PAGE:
The restoration of wolves has produced a ripple effect of ecological benefits that would have delighted Leopold. In some areas in and around Yellowstone, over-browsed vegetation has been able to recover and regenerate as wolves have thinned and distributed highly-concentrated elk herds. And since wolves tend to prey upon weaker animals, elk herd health is strengthened in the process. (Biologists in Yellowstone have even reported that elk in the park are becoming larger and tougher now that they have another predator to contend with.) Elsewhere in the region, antelope fawn survival has increased as wolves have reduced over-abundant populations of coyotes—the main predator of antelope fawns.

While many in the livestock industry protest about the toll wolves take on cattle and sheep, in fact, livestock mortality due to wolves is relatively small and pales in comparison to livestock losses attributable to other causes. And livestock depredation by wolves can be significantly reduced with appropriate livestock management practices, such as using guard dogs, shepherds and range riders.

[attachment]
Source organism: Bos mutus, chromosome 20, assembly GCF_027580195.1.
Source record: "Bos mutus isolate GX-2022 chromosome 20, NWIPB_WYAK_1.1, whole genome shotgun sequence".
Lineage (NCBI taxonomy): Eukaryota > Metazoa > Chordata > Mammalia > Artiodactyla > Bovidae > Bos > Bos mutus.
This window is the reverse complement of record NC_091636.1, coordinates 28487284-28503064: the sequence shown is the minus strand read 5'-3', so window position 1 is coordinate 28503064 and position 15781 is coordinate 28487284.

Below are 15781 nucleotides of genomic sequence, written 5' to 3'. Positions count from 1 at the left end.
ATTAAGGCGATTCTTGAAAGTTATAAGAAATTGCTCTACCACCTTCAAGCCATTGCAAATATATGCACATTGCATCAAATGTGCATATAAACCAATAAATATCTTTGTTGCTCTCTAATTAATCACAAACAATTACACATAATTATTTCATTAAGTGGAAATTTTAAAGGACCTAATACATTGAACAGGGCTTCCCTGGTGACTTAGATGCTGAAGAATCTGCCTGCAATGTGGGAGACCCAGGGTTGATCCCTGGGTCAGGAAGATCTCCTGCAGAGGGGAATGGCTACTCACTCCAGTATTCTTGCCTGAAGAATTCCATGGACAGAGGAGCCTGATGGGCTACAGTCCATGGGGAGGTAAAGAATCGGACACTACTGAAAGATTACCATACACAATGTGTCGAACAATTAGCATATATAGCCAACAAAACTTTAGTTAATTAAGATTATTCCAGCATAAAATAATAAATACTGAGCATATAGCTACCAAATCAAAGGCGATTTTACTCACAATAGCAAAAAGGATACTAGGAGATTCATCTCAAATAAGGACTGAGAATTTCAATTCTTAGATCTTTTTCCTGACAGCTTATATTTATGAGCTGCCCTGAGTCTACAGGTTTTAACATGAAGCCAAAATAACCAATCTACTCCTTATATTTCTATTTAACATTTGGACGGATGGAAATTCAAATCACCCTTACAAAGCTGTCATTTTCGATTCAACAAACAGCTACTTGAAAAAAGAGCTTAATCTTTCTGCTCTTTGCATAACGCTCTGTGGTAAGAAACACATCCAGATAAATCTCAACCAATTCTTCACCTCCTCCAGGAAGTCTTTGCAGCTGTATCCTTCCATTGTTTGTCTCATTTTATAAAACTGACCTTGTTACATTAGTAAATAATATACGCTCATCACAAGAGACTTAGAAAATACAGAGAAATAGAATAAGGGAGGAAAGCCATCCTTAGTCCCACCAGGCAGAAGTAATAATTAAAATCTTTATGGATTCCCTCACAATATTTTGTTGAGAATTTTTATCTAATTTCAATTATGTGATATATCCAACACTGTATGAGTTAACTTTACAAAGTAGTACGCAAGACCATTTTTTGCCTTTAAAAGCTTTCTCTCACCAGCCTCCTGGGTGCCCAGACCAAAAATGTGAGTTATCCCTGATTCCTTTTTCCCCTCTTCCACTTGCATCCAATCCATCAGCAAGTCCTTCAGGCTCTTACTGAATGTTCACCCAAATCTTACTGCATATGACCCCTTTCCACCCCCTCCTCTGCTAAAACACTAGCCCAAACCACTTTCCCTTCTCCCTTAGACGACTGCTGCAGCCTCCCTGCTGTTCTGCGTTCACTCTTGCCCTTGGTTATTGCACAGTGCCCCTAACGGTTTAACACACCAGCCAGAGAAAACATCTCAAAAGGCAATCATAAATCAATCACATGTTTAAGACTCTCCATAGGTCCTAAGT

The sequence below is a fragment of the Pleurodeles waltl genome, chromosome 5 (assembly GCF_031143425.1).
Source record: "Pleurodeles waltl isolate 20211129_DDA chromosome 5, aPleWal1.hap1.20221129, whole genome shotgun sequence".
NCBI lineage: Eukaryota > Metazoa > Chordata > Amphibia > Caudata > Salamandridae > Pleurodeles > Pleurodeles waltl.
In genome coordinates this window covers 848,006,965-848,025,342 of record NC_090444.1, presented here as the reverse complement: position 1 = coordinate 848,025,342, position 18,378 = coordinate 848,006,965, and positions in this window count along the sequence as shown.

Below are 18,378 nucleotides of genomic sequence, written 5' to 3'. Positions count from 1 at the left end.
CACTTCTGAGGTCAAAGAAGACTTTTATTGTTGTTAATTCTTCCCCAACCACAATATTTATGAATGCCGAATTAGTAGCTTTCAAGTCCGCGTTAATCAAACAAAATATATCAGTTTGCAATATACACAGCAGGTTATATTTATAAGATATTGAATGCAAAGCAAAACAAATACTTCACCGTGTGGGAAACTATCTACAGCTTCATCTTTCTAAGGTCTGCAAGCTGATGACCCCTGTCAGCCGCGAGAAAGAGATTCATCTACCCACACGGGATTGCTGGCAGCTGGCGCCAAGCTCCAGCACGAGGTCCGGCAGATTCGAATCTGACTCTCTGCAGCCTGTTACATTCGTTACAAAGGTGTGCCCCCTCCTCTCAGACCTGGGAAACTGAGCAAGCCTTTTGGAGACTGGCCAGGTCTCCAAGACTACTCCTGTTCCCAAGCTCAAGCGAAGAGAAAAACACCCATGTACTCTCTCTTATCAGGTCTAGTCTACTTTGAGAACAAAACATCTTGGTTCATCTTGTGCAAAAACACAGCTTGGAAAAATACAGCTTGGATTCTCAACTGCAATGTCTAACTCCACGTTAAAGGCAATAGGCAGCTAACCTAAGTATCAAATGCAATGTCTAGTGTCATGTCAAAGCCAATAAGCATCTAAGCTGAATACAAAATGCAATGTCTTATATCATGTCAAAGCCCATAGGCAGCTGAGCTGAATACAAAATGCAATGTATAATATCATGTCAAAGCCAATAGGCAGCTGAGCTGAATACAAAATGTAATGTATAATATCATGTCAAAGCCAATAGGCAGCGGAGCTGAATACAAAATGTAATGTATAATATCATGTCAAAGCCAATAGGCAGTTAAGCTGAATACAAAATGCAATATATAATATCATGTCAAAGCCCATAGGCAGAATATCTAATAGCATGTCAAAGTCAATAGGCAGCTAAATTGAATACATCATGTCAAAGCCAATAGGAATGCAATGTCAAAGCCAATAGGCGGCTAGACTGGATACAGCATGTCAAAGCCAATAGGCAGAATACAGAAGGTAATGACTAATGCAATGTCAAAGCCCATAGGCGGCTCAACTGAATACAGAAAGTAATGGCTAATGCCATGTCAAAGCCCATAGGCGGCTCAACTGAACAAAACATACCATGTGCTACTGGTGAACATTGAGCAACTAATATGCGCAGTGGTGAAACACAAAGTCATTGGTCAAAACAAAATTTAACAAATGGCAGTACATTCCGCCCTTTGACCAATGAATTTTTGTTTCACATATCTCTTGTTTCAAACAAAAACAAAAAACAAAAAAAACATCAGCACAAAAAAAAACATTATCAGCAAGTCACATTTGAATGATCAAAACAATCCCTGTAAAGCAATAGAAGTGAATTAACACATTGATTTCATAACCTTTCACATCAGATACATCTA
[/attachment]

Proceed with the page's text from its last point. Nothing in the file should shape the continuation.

Similarly, some hunters have complained that wolves are decimating populations of elk around the region, but that is also an exaggeration. While a few elk herds have declined (for many reasons, including climate change, habitat loss and over-hunting—in addition to wolf predation), many elk herds are faring quite well in the presence of wolves. According to state wildlife agency data, there are actually more elk, overall, in the Northern Rockies than there were at the time of wolf reintroduction. And elk hunting success rates have remained high, especially for those hunters who are willing to walk.